For all but the last few hundred years of human history the dominant worldview was a limited view: resources were limited, human nature was fixed, and spending beyond one’s income was a sin. This essentially conservative perception prevailed until about 1600. Then science and technology shook the foundations. One presumed limit after another was shown to be, in part, false.
The “Don’t worry” theories of population control amount to a reaffirmation of the religious idea of Providence. Professional publicists know there is always a good living to be made by catering to the public’s craving for optimistic reports. Such behavior finds no justification in the attitude of the Buddha, expressed five centuries before Christ: “I teach only two things: the cause of human sorrow and the way to become free of it.” The present work, though written by a non-Buddhist, proceeds along the Buddhist path—first to reveal the causes of human sorrow in population matters and then to uncover promising ways to free ourselves of the sorrow.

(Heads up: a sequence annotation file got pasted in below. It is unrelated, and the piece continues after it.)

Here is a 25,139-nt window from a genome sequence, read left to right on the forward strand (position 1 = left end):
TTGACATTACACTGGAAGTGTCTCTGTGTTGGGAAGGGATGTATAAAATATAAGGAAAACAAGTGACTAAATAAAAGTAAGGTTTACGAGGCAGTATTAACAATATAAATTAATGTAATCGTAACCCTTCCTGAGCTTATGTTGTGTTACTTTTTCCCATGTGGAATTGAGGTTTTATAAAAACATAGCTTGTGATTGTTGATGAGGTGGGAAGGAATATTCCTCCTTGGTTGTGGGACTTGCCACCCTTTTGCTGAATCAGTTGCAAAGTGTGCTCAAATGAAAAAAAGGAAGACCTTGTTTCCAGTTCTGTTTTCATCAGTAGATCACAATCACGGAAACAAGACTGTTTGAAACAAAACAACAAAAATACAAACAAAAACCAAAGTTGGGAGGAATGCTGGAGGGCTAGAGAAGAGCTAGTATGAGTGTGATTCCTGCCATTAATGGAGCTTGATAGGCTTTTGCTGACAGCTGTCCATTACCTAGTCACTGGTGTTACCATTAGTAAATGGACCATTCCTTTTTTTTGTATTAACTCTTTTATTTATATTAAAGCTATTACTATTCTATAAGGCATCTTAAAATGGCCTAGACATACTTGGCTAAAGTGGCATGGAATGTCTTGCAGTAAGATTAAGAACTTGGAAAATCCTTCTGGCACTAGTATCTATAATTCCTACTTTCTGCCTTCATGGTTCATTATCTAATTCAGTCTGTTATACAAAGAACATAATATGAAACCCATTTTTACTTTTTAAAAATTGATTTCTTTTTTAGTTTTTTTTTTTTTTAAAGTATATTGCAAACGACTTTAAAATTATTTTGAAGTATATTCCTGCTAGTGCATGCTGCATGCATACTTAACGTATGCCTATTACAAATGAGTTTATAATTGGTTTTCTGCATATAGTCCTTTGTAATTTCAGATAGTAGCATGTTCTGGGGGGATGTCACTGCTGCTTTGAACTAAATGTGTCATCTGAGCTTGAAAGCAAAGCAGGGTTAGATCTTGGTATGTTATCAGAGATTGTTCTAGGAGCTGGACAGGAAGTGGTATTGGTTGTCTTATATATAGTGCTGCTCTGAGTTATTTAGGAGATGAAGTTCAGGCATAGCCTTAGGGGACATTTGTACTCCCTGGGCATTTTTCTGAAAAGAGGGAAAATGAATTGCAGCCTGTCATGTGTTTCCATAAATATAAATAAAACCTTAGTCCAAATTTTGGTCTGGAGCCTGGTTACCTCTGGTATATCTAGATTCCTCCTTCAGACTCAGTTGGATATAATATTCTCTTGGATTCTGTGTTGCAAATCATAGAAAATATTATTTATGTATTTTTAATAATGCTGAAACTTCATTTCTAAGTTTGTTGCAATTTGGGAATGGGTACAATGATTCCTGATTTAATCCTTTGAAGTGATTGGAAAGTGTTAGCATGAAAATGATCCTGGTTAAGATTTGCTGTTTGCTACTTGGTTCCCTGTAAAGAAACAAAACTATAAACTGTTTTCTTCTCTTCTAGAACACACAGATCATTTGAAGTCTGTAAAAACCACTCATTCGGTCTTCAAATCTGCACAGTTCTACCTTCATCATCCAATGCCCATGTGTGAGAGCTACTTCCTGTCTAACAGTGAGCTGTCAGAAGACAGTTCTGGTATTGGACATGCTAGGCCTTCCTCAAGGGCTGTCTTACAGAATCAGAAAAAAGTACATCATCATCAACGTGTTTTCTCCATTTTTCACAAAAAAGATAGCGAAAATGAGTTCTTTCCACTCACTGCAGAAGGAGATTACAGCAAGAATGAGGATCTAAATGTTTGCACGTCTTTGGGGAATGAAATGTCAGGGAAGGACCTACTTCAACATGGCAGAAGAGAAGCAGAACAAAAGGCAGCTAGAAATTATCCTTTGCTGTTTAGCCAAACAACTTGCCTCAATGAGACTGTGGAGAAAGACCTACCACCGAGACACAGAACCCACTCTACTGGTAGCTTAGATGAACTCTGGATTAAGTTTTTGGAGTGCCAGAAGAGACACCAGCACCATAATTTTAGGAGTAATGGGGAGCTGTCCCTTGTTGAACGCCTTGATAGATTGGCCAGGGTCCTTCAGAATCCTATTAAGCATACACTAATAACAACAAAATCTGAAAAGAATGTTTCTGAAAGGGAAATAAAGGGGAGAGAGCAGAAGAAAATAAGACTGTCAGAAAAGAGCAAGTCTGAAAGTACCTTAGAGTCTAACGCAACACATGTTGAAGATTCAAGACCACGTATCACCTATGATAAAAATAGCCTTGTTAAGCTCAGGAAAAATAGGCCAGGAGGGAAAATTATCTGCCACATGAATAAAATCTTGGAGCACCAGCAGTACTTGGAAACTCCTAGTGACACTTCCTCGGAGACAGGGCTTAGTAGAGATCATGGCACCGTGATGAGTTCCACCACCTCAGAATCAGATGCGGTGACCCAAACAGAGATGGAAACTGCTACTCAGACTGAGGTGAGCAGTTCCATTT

Hearing the Buddha’s statement today many people think, “How depressing! Why accept such a pessimistic outlook on life?” But they are wrong: it is not a pessimistic view if we reword it in terms that are more familiar to our science-based society. Reworded: “Here’s something that isn’t working right. I want to fix it, but before I can do that I have to know exactly why it doesn’t work right.” One who looks for causes before seeking remedies should not be condemned as a pessimist. In general, a great deal of looking for causes must precede the finding of remedies.